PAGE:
“Do not marvel that I said to you, ‘You must be born again'” (Jn. 3:7). These words seem out of context. We think Jesus should have uttered them in the next chapter of John, when He met the woman beside the well (4:6-26). She had made a mess of her life and might have welcomed a chance to start over again. That’s why we put up the sign at the rescue mission, You Must Be Born Again, because it seems to apply to people like her.

But Jesus spoke those words to Nicodemus, the Hebrew equivalent of a college professor, a federal judge, and a bishop all in one. Nicodemus was everything that the shady lady by the well was not. Yet it was to this cultivated, respected religious leader that Jesus declared, “You must be born again.”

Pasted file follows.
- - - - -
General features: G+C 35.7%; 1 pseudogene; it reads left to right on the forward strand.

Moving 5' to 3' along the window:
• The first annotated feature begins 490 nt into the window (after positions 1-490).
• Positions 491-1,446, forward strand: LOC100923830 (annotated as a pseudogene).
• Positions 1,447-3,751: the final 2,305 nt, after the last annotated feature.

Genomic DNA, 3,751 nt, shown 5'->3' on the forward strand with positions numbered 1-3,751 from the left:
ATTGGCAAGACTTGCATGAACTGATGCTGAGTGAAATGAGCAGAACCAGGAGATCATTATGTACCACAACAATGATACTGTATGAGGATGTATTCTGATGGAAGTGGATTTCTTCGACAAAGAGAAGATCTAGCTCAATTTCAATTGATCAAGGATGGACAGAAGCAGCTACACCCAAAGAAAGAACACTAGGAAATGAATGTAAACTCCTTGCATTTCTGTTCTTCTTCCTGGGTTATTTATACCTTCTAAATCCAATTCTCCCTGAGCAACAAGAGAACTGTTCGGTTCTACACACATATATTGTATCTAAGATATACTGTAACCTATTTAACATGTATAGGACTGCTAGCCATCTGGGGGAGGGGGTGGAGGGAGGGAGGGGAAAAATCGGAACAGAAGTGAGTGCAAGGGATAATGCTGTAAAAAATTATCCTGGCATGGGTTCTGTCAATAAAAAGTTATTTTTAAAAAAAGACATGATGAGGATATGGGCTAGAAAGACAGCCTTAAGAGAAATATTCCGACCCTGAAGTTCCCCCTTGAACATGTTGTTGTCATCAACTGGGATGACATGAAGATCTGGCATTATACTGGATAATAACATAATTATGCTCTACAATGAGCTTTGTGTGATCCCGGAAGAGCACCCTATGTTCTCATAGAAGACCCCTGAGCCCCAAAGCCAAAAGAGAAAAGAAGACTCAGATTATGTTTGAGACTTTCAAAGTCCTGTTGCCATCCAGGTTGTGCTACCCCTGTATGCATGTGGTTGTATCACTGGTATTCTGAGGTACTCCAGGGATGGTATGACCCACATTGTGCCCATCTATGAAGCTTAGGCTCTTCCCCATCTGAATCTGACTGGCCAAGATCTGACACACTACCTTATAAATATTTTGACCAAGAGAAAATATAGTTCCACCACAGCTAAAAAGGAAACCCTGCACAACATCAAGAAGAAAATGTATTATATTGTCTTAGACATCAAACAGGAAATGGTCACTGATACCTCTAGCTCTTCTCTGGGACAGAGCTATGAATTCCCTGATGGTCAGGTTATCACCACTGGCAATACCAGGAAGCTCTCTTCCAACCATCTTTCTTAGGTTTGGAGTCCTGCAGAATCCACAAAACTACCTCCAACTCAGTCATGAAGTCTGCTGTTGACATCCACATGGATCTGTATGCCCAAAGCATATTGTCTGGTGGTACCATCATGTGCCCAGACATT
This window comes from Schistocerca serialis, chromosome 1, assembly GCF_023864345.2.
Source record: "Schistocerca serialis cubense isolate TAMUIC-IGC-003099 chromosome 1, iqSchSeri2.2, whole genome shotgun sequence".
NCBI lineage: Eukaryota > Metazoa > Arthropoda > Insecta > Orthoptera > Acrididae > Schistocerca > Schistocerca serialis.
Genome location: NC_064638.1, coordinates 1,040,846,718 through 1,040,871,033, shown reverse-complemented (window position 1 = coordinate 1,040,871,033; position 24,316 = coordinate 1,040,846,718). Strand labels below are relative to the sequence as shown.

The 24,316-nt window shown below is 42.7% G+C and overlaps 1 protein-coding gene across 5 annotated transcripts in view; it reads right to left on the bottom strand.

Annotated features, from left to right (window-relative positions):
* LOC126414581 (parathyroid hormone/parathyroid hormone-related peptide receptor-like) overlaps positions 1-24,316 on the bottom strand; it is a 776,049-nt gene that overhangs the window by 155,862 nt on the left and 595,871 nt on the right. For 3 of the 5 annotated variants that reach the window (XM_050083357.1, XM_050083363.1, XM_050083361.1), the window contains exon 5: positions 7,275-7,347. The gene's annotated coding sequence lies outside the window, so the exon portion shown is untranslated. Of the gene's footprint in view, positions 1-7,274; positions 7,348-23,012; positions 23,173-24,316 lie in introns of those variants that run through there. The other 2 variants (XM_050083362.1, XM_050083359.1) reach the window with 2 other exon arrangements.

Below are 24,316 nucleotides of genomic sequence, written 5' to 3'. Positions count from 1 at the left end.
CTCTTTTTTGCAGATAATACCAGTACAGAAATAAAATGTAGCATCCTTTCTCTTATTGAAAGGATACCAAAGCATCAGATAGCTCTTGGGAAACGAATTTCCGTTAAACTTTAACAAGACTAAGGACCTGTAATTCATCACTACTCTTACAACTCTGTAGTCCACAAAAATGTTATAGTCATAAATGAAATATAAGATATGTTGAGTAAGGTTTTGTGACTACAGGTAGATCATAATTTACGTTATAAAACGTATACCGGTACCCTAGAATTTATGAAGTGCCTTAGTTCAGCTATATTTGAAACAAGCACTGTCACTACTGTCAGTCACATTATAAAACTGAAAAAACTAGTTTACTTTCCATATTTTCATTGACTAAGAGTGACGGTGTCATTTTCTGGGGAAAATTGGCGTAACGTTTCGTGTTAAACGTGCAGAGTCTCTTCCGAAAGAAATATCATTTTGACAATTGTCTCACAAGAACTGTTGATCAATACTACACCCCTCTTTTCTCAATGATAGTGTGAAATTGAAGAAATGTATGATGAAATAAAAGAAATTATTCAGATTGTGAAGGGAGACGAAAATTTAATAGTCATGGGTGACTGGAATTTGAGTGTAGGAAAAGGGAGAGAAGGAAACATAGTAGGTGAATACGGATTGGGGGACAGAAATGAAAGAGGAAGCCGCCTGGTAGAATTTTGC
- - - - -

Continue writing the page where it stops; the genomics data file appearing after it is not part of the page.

Why did Jesus tell Nicodemus that? The answer is simple. Like all of us, Nicodemus was born in sin, so he needed a second birth—a spiritual birth. He needed to change the focus of his faith from religion to Jesus (3:15). Only Christ could provide forgiveness and eternal life.

If Nicodemus, the best that religion could produce, needed to be born again, then Jesus’ words certainly apply to all of us. What about you? Have you been born again?